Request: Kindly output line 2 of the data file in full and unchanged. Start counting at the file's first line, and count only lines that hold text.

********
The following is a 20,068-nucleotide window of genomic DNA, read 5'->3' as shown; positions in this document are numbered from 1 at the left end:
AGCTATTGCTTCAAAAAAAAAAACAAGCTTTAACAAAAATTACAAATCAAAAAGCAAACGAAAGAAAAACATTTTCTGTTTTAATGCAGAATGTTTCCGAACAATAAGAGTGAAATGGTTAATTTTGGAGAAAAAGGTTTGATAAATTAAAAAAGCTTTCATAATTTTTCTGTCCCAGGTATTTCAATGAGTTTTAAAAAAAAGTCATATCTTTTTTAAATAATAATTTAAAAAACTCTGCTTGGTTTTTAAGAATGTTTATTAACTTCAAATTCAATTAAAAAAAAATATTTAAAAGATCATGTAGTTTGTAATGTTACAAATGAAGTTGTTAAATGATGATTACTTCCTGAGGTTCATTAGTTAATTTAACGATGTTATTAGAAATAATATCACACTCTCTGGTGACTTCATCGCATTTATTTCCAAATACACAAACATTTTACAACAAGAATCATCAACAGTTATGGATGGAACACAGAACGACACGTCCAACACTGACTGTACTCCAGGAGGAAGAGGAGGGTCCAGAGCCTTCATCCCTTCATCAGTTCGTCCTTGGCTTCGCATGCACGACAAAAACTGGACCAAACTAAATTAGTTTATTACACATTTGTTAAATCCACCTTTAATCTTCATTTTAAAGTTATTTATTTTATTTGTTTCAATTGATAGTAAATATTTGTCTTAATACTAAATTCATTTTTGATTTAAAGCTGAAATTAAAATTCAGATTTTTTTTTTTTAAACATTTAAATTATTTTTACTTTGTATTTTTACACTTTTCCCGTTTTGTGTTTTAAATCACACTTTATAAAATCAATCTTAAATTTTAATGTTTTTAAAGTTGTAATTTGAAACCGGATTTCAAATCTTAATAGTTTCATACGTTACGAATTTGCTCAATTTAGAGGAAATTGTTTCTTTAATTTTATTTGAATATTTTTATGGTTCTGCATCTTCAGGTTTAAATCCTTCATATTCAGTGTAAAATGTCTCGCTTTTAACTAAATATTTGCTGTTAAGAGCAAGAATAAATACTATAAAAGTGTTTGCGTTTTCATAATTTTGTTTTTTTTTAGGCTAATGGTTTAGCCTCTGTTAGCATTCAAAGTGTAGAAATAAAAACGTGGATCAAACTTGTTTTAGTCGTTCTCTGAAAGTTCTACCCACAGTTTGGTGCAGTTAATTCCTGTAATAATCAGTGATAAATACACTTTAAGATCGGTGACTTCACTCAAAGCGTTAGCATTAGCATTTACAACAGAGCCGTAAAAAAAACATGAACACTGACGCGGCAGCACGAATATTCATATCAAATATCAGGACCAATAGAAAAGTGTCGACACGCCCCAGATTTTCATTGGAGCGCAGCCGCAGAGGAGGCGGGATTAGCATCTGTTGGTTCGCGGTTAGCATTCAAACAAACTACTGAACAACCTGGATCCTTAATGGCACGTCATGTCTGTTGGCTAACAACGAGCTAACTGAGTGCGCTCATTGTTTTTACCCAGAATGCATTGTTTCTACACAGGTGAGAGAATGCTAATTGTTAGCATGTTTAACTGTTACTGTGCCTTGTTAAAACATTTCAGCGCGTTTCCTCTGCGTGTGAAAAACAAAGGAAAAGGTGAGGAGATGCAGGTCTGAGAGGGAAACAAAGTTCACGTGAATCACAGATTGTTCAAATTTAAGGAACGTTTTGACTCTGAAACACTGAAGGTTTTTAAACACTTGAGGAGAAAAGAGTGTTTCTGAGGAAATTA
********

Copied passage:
AGCTATTGCTTCAAAAAAAAAAACAAGCTTTAACAAAAATTACAAATCAAAAAGCAAACGAAAGAAAAACATTTTCTGTTTTAATGCAGAATGTTTCCGAACAATAAGAGTGAAATGGTTAATTTTGGAGAAAAAGGTTTGATAAATTAAAAAAGCTTTCATAATTTTTCTGTCCCAGGTATTTCAATGAGTTTTAAAAAAAAGTCATATCTTTTTTAAATAATAATTTAAAAAACTCTGCTTGGTTTTTAAGAATGTTTATTAACTTCAAATTCAATTAAAAAAAAATATTTAAAAGATCATGTAGTTTGTAATGTTACAAATGAAGTTGTTAAATGATGATTACTTCCTGAGGTTCATTAGTTAATTTAACGATGTTATTAGAAATAATATCACACTCTCTGGTGACTTCATCGCATTTATTTCCAAATACACAAACATTTTACAACAAGAATCATCAACAGTTATGGATGGAACACAGAACGACACGTCCAACACTGACTGTACTCCAGGAGGAAGAGGAGGGTCCAGAGCCTTCATCCCTTCATCAGTTCGTCCTTGGCTTCGCATGCACGACAAAAACTGGACCAAACTAAATTAGTTTATTACACATTTGTTAAATCCACCTTTAATCTTCATTTTAAAGTTATTTATTTTATTTGTTTCAATTGATAGTAAATATTTGTCTTAATACTAAATTCATTTTTGATTTAAAGCTGAAATTAAAATTCAGATTTTTTTTTTTTAAACATTTAAATTATTTTTACTTTGTATTTTTACACTTTTCCCGTTTTGTGTTTTAAATCACACTTTATAAAATCAATCTTAAATTTTAATGTTTTTAAAGTTGTAATTTGAAACCGGATTTCAAATCTTAATAGTTTCATACGTTACGAATTTGCTCAATTTAGAGGAAATTGTTTCTTTAATTTTATTTGAATATTTTTATGGTTCTGCATCTTCAGGTTTAAATCCTTCATATTCAGTGTAAAATGTCTCGCTTTTAACTAAATATTTGCTGTTAAGAGCAAGAATAAATACTATAAAAGTGTTTGCGTTTTCATAATTTTGTTTTTTTTTAGGCTAATGGTTTAGCCTCTGTTAGCATTCAAAGTGTAGAAATAAAAACGTGGATCAAACTTGTTTTAGTCGTTCTCTGAAAGTTCTACCCACAGTTTGGTGCAGTTAATTCCTGTAATAATCAGTGATAAATACACTTTAAGATCGGTGACTTCACTCAAAGCGTTAGCATTAGCATTTACAACAGAGCCGTAAAAAAAACATGAACACTGACGCGGCAGCACGAATATTCATATCAAATATCAGGACCAATAGAAAAGTGTCGACACGCCCCAGATTTTCATTGGAGCGCAGCCGCAGAGGAGGCGGGATTAGCATCTGTTGGTTCGCGGTTAGCATTCAAACAAACTACTGAACAACCTGGATCCTTAATGGCACGTCATGTCTGTTGGCTAACAACGAGCTAACTGAGTGCGCTCATTGTTTTTACCCAGAATGCATTGTTTCTACACAGGTGAGAGAATGCTAATTGTTAGCATGTTTAACTGTTACTGTGCCTTGTTAAAACATTTCAGCGCGTTTCCTCTGCGTGTGAAAAACAAAGGAAAAGGTGAGGAGATGCAGGTCTGAGAGGGAAACAAAGTTCACGTGAATCACAGATTGTTCAAATTTAAGGAACGTTTTGACTCTGAAACACTGAAGGTTTTTAAACACTTGAGGAGAAAAGAGTGTTTCTGAGGAAATTA